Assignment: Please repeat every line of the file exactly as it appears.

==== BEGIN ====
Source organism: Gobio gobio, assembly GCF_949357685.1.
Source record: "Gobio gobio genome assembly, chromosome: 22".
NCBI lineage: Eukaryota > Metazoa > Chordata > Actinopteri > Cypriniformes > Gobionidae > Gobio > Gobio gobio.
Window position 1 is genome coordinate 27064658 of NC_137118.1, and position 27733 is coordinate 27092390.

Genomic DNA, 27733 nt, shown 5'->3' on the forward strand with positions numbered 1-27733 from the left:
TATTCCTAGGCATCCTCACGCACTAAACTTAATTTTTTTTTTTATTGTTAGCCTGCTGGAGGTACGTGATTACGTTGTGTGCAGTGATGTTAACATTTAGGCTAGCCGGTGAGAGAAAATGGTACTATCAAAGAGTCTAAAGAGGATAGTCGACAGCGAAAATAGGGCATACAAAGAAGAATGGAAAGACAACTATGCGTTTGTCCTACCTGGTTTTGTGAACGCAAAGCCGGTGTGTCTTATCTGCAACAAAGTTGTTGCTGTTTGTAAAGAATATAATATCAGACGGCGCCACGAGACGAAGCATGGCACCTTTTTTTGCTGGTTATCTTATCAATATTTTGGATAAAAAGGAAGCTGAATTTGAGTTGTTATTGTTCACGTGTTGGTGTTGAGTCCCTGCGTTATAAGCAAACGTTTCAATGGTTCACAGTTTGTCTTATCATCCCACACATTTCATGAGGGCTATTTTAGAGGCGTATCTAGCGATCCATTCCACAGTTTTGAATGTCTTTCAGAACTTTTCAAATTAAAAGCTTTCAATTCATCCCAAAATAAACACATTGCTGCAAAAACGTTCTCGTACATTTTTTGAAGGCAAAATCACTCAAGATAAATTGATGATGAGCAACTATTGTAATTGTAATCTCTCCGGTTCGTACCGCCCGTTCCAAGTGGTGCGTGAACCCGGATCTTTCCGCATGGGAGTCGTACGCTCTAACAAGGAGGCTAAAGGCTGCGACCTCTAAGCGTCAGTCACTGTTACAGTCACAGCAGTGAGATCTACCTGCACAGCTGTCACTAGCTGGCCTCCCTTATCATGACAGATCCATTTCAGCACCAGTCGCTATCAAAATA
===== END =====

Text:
Source organism: Gobio gobio, assembly GCF_949357685.1.
Source record: "Gobio gobio genome assembly, chromosome: 22".
NCBI lineage: Eukaryota > Metazoa > Chordata > Actinopteri > Cypriniformes > Gobionidae > Gobio > Gobio gobio.
Window position 1 is genome coordinate 27064658 of NC_137118.1, and position 27733 is coordinate 27092390.

Genomic DNA, 27733 nt, shown 5'->3' on the forward strand with positions numbered 1-27733 from the left:
TATTCCTAGGCATCCTCACGCACTAAACTTAATTTTTTTTTTTATTGTTAGCCTGCTGGAGGTACGTGATTACGTTGTGTGCAGTGATGTTAACATTTAGGCTAGCCGGTGAGAGAAAATGGTACTATCAAAGAGTCTAAAGAGGATAGTCGACAGCGAAAATAGGGCATACAAAGAAGAATGGAAAGACAACTATGCGTTTGTCCTACCTGGTTTTGTGAACGCAAAGCCGGTGTGTCTTATCTGCAACAAAGTTGTTGCTGTTTGTAAAGAATATAATATCAGACGGCGCCACGAGACGAAGCATGGCACCTTTTTTTGCTGGTTATCTTATCAATATTTTGGATAAAAAGGAAGCTGAATTTGAGTTGTTATTGTTCACGTGTTGGTGTTGAGTCCCTGCGTTATAAGCAAACGTTTCAATGGTTCACAGTTTGTCTTATCATCCCACACATTTCATGAGGGCTATTTTAGAGGCGTATCTAGCGATCCATTCCACAGTTTTGAATGTCTTTCAGAACTTTTCAAATTAAAAGCTTTCAATTCATCCCAAAATAAACACATTGCTGCAAAAACGTTCTCGTACATTTTTTGAAGGCAAAATCACTCAAGATAAATTGATGATGAGCAACTATTGTAATTGTAATCTCTCCGGTTCGTACCGCCCGTTCCAAGTGGTGCGTGAACCCGGATCTTTCCGCATGGGAGTCGTACGCTCTAACAAGGAGGCTAAAGGCTGCGACCTCTAAGCGTCAGTCACTGTTACAGTCACAGCAGTGAGATCTACCTGCACAGCTGTCACTAGCTGGCCTCCCTTATCATGACAGATCCATTTCAGCACCAGTCGCTATCAAAATA